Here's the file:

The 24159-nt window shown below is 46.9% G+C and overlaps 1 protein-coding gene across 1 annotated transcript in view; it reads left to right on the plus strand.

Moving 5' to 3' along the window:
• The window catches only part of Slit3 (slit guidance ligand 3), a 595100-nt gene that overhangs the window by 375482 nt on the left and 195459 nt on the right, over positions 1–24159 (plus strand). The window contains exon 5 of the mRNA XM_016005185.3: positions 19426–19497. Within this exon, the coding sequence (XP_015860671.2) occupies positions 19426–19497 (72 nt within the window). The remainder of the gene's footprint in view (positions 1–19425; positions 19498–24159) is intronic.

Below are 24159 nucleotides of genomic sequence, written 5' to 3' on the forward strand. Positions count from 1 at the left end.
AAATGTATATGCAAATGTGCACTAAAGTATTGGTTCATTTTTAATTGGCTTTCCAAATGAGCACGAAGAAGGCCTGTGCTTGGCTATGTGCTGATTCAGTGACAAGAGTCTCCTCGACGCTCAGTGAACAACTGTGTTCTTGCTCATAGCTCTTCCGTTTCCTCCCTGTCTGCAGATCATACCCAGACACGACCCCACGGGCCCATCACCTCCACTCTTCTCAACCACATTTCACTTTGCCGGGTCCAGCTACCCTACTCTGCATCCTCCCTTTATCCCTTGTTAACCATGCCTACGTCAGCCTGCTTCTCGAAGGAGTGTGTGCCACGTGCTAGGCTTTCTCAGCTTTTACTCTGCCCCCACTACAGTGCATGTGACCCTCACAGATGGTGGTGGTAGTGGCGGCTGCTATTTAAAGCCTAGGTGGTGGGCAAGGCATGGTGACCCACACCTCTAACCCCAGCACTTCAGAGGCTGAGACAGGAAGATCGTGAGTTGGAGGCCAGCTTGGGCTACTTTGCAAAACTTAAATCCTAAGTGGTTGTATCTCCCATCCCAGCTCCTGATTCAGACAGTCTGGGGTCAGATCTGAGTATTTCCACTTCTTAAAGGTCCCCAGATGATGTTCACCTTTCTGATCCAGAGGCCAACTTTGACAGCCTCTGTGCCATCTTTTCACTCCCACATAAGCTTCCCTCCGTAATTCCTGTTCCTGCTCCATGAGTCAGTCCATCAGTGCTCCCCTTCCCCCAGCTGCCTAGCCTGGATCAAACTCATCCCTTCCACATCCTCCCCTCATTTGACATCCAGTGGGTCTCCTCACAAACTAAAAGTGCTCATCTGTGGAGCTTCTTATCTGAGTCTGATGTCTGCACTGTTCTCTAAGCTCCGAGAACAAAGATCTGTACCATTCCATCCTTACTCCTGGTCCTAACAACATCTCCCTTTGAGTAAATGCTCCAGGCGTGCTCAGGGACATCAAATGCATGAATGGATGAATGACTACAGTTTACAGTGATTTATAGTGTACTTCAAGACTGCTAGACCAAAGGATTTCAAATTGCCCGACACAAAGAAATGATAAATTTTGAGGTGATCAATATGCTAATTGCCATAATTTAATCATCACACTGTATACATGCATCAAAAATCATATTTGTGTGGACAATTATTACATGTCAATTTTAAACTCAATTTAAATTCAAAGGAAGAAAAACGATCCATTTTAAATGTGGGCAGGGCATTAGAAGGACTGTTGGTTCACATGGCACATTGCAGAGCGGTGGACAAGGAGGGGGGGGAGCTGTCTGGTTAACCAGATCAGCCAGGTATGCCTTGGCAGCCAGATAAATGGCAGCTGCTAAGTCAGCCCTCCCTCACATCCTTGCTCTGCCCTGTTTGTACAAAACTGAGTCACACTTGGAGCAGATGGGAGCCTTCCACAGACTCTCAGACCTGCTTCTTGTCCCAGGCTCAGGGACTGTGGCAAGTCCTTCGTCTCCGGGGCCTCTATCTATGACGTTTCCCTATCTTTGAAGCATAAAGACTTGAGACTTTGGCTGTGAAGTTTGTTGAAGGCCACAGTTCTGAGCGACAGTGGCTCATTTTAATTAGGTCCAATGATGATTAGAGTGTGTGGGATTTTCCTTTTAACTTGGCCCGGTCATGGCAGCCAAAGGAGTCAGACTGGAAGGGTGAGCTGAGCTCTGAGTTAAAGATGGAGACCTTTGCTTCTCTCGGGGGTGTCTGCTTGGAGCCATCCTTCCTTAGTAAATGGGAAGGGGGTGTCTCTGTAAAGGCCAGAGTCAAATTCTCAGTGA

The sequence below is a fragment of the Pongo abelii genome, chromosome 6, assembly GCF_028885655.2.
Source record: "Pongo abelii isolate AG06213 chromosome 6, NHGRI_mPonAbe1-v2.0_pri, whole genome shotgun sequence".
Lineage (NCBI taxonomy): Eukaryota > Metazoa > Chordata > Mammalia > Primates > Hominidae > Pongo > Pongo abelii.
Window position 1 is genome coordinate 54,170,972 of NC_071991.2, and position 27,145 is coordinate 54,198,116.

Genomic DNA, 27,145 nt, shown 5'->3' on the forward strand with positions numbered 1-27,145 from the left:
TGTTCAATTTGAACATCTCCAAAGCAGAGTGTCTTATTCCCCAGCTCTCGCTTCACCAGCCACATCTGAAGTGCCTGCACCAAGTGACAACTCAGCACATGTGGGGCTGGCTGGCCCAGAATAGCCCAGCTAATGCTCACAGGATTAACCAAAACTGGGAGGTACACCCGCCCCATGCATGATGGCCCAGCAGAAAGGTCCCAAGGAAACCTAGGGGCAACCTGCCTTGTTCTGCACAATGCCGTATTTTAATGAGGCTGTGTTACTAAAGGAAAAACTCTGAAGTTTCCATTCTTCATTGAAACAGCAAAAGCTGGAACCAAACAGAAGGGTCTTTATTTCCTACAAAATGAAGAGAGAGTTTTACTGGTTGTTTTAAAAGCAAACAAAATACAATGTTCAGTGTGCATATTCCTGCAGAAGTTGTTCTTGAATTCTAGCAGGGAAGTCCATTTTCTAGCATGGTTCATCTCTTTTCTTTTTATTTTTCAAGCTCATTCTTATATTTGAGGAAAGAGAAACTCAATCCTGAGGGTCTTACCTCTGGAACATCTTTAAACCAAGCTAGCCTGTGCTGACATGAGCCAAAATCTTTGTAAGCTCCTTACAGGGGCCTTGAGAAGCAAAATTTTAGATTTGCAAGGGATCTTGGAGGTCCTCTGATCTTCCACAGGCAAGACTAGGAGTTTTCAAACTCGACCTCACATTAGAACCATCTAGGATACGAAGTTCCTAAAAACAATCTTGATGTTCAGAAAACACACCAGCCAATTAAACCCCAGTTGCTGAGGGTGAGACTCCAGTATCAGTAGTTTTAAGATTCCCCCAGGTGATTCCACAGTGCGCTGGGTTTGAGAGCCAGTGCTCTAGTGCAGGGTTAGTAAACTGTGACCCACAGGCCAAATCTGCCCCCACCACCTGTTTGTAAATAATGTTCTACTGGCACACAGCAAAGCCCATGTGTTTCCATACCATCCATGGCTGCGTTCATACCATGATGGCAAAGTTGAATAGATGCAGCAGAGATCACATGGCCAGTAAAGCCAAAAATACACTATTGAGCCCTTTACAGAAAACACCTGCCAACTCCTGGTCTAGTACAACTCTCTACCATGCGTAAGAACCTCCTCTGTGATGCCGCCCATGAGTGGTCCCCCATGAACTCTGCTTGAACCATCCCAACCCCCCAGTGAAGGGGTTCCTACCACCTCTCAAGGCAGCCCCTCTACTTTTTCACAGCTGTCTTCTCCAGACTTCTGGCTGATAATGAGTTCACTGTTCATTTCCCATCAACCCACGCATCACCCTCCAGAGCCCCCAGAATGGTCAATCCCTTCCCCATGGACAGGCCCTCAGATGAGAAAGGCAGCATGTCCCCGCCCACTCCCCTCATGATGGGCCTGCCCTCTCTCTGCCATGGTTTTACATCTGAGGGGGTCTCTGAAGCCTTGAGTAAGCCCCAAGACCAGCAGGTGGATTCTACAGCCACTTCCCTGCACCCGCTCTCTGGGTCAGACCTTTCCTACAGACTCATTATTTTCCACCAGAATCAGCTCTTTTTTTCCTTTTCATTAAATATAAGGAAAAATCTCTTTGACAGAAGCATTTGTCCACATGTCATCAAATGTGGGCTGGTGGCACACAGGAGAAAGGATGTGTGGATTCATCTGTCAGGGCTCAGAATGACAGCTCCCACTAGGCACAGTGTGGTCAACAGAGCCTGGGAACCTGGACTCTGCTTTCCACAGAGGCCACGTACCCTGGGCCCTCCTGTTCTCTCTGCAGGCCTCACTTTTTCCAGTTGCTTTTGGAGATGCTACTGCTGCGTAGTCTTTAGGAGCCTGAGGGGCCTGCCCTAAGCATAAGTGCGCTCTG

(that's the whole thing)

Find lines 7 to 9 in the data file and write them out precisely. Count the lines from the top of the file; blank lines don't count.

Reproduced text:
Source record: "Pongo abelii isolate AG06213 chromosome 6, NHGRI_mPonAbe1-v2.0_pri, whole genome shotgun sequence".
Lineage (NCBI taxonomy): Eukaryota > Metazoa > Chordata > Mammalia > Primates > Hominidae > Pongo > Pongo abelii.
Window position 1 is genome coordinate 54,170,972 of NC_071991.2, and position 27,145 is coordinate 54,198,116.